Abstract 189: Hypercholesterolemia Blunts Gender Differences in Vascular Endothelin-1 Activity in Middle-Aged Adults
Background: Compared with age-matched women, healthy middle-aged men have a higher vascular activity of the vasoconstrictor and proatherosclerotic peptide endothelin-1(ET-1). Hypercholesterolemia is a major atherosclerotic risk factor and is associated with increased ET-1 activity. Whether high cholesterol levels abrogate gender differences in vascular ET-1 activity has not been studied. This investigation has been conducted to test the hypothesis that hypercholesterolemia blunts the gender difference in ET-1 activity present in middle-aged men and women.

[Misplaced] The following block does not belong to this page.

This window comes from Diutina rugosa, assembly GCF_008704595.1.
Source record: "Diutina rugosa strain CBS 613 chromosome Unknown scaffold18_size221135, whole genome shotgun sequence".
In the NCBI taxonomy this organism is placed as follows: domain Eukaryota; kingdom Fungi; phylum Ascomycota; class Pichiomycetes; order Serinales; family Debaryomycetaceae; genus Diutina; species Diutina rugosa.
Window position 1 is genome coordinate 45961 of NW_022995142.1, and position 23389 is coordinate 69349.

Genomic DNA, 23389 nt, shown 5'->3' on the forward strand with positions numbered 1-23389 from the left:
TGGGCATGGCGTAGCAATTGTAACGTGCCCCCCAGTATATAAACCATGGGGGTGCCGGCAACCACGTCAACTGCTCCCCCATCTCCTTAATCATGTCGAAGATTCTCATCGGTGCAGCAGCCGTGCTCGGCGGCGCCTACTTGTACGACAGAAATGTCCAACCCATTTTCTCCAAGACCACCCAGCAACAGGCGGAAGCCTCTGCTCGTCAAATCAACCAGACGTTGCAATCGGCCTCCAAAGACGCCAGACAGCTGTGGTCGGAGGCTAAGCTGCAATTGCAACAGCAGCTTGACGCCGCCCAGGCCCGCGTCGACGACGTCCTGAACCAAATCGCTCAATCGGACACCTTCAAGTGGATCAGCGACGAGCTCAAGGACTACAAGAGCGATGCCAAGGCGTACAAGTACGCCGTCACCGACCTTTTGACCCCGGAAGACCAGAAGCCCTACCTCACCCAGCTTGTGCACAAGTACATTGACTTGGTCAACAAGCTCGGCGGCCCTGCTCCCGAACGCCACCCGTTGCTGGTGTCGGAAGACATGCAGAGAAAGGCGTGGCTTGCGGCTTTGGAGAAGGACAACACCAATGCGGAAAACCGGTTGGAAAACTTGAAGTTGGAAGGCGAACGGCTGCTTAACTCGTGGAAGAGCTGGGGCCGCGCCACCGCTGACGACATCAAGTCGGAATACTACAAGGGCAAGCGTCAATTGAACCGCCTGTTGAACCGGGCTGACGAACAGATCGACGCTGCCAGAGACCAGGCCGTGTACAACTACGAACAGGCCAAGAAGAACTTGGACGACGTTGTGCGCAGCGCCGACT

Methods: Forearm blood flow (FBF) responses were measured by strain-gauge plethysmography during the intra-arterial infusion of the selective ETA receptor blocker BQ-123 in 19 women and 21 men with hypercholesterolemia (total cholesterol >240 mg/dL).
Results: Baseline characteristics were similar between women and men (see table). BQ-123 administration resulted in a significant progressive vasodilator response in both the female and male group (p < 0.001 for both). When these responses were compared between the two gender groups, no significant differences were observed (p=NS).
Conclusions: Hypercholesterolemia increases the vascular activity of ET-1 in middle-aged women and men. The lack of difference in ET-1 activity between women and men suggests that hypercholesterolemia eliminates the gender differences in ET-1 vascular activity, potentially offsetting the advantage in cardiovascular risk of middle-aged women compared with middle-aged men.
- © 2012 by American Heart Association, Inc.